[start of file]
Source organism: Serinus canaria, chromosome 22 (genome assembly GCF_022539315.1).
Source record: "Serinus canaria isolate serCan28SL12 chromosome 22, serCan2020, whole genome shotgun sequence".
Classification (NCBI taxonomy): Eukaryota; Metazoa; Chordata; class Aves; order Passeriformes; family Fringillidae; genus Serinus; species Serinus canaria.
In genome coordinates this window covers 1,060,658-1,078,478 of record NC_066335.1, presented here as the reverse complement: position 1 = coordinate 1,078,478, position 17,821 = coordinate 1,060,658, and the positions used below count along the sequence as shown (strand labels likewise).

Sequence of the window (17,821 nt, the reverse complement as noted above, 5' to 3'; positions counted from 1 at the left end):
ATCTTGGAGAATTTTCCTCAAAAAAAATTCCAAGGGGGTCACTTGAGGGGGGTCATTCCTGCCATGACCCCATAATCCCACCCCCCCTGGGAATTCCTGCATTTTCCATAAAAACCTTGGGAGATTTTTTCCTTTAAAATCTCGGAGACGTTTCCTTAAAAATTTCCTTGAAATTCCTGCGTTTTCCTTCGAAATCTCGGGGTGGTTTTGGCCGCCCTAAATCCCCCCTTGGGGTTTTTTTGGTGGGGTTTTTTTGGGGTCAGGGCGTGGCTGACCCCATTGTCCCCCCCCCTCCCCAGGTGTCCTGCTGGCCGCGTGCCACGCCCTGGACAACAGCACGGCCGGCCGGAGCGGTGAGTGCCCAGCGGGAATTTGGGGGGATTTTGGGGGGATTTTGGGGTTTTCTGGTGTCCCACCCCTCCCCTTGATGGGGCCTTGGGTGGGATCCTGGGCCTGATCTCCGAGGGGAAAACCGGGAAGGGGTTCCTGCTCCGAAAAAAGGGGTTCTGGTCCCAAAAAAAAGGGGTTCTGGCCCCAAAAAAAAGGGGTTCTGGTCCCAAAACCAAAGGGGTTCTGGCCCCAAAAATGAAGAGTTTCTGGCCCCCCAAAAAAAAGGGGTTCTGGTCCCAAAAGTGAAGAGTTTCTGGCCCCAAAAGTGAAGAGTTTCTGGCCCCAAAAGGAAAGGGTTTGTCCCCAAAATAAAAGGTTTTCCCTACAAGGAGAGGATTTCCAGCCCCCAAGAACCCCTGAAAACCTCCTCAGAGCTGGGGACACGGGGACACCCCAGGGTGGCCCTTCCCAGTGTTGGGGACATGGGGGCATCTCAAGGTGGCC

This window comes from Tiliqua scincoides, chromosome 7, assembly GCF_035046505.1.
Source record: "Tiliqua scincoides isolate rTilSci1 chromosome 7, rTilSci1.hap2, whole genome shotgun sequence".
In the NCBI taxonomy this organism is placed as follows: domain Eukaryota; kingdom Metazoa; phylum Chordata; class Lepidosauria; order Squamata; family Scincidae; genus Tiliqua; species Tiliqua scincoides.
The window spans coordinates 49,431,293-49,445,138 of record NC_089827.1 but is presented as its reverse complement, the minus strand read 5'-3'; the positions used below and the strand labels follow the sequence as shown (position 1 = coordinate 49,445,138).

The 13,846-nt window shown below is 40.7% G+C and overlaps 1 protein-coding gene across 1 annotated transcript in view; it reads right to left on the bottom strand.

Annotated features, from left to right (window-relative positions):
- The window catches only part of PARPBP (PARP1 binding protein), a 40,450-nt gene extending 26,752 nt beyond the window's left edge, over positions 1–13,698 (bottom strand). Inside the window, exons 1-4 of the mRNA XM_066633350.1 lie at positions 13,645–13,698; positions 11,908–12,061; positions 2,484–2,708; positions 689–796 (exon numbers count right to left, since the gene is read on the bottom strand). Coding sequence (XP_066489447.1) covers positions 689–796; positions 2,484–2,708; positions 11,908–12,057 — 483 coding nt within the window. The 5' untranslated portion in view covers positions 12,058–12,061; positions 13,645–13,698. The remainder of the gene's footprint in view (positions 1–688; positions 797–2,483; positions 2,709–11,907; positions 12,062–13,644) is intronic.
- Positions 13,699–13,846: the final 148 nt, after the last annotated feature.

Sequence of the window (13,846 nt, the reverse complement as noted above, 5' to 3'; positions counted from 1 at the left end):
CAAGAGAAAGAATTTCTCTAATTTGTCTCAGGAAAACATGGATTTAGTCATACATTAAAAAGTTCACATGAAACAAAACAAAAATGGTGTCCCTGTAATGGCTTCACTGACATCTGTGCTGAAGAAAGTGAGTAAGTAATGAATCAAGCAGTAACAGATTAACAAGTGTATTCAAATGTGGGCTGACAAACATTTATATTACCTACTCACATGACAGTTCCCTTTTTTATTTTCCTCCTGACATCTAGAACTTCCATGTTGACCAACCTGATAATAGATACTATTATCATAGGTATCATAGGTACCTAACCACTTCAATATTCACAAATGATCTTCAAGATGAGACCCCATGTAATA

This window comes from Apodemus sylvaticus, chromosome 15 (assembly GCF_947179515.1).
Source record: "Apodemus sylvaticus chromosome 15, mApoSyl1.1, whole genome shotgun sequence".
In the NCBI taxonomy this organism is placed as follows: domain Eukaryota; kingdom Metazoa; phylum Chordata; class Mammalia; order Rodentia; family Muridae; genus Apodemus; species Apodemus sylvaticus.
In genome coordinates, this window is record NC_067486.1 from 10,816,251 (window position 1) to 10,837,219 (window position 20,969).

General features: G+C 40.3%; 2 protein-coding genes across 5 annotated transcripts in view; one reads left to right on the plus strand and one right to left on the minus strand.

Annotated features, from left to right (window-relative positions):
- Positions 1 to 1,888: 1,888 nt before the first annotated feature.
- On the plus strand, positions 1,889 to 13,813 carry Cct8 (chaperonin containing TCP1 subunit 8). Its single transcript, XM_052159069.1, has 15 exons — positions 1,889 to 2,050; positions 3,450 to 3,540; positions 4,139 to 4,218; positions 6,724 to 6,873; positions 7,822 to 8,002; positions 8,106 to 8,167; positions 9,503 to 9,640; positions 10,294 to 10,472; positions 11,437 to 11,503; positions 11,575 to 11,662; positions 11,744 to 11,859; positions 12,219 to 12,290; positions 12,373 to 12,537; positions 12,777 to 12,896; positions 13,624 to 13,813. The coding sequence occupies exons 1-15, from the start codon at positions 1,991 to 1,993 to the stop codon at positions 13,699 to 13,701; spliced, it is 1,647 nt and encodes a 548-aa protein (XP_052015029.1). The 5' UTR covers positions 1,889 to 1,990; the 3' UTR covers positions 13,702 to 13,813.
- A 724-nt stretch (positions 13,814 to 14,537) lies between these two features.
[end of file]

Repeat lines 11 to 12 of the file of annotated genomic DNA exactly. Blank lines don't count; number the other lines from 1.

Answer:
The 13,846-nt window shown below is 40.7% G+C and overlaps 1 protein-coding gene across 1 annotated transcript in view; it reads right to left on the bottom strand.

Annotated features, from left to right (window-relative positions):